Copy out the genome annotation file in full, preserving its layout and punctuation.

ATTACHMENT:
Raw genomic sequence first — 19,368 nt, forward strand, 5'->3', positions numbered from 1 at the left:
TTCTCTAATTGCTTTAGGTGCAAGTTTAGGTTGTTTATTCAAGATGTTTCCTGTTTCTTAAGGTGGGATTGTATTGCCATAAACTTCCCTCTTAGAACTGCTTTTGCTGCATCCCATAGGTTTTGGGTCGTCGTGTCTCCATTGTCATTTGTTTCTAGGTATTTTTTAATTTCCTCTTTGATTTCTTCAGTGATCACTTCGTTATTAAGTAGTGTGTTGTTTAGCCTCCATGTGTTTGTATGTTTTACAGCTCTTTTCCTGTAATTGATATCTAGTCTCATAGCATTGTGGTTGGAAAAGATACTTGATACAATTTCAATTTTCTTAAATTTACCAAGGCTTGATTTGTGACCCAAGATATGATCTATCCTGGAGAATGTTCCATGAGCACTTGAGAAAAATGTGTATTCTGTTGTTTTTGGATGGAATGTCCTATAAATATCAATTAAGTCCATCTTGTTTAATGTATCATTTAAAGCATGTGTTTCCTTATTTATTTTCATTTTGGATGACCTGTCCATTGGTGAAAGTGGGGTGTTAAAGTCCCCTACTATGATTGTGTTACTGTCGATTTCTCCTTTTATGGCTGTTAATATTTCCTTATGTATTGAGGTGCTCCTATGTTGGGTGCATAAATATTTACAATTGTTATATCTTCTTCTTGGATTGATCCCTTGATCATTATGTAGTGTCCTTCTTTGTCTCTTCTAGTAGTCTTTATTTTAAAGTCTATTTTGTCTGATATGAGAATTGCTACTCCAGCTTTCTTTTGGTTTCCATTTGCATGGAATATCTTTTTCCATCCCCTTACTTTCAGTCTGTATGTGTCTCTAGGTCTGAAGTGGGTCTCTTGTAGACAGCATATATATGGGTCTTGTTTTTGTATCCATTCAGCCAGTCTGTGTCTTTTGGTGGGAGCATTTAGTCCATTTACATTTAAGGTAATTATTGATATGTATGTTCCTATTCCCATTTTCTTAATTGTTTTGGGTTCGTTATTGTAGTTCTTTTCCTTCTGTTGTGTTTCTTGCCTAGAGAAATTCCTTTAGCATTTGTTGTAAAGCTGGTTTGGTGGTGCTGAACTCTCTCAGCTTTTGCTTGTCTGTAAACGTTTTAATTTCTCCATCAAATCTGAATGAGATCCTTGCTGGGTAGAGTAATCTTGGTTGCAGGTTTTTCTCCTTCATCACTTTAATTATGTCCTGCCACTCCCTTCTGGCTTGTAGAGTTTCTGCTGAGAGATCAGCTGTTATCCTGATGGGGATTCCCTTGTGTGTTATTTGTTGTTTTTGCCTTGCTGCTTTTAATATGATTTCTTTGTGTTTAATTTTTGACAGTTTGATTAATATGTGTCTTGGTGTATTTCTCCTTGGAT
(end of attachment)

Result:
Raw genomic sequence first — 19,368 nt, forward strand, 5'->3', positions numbered from 1 at the left:
TTCTCTAATTGCTTTAGGTGCAAGTTTAGGTTGTTTATTCAAGATGTTTCCTGTTTCTTAAGGTGGGATTGTATTGCCATAAACTTCCCTCTTAGAACTGCTTTTGCTGCATCCCATAGGTTTTGGGTCGTCGTGTCTCCATTGTCATTTGTTTCTAGGTATTTTTTAATTTCCTCTTTGATTTCTTCAGTGATCACTTCGTTATTAAGTAGTGTGTTGTTTAGCCTCCATGTGTTTGTATGTTTTACAGCTCTTTTCCTGTAATTGATATCTAGTCTCATAGCATTGTGGTTGGAAAAGATACTTGATACAATTTCAATTTTCTTAAATTTACCAAGGCTTGATTTGTGACCCAAGATATGATCTATCCTGGAGAATGTTCCATGAGCACTTGAGAAAAATGTGTATTCTGTTGTTTTTGGATGGAATGTCCTATAAATATCAATTAAGTCCATCTTGTTTAATGTATCATTTAAAGCATGTGTTTCCTTATTTATTTTCATTTTGGATGACCTGTCCATTGGTGAAAGTGGGGTGTTAAAGTCCCCTACTATGATTGTGTTACTGTCGATTTCTCCTTTTATGGCTGTTAATATTTCCTTATGTATTGAGGTGCTCCTATGTTGGGTGCATAAATATTTACAATTGTTATATCTTCTTCTTGGATTGATCCCTTGATCATTATGTAGTGTCCTTCTTTGTCTCTTCTAGTAGTCTTTATTTTAAAGTCTATTTTGTCTGATATGAGAATTGCTACTCCAGCTTTCTTTTGGTTTCCATTTGCATGGAATATCTTTTTCCATCCCCTTACTTTCAGTCTGTATGTGTCTCTAGGTCTGAAGTGGGTCTCTTGTAGACAGCATATATATGGGTCTTGTTTTTGTATCCATTCAGCCAGTCTGTGTCTTTTGGTGGGAGCATTTAGTCCATTTACATTTAAGGTAATTATTGATATGTATGTTCCTATTCCCATTTTCTTAATTGTTTTGGGTTCGTTATTGTAGTTCTTTTCCTTCTGTTGTGTTTCTTGCCTAGAGAAATTCCTTTAGCATTTGTTGTAAAGCTGGTTTGGTGGTGCTGAACTCTCTCAGCTTTTGCTTGTCTGTAAACGTTTTAATTTCTCCATCAAATCTGAATGAGATCCTTGCTGGGTAGAGTAATCTTGGTTGCAGGTTTTTCTCCTTCATCACTTTAATTATGTCCTGCCACTCCCTTCTGGCTTGTAGAGTTTCTGCTGAGAGATCAGCTGTTATCCTGATGGGGATTCCCTTGTGTGTTATTTGTTGTTTTTGCCTTGCTGCTTTTAATATGATTTCTTTGTGTTTAATTTTTGACAGTTTGATTAATATGTGTCTTGGTGTATTTCTCCTTGGAT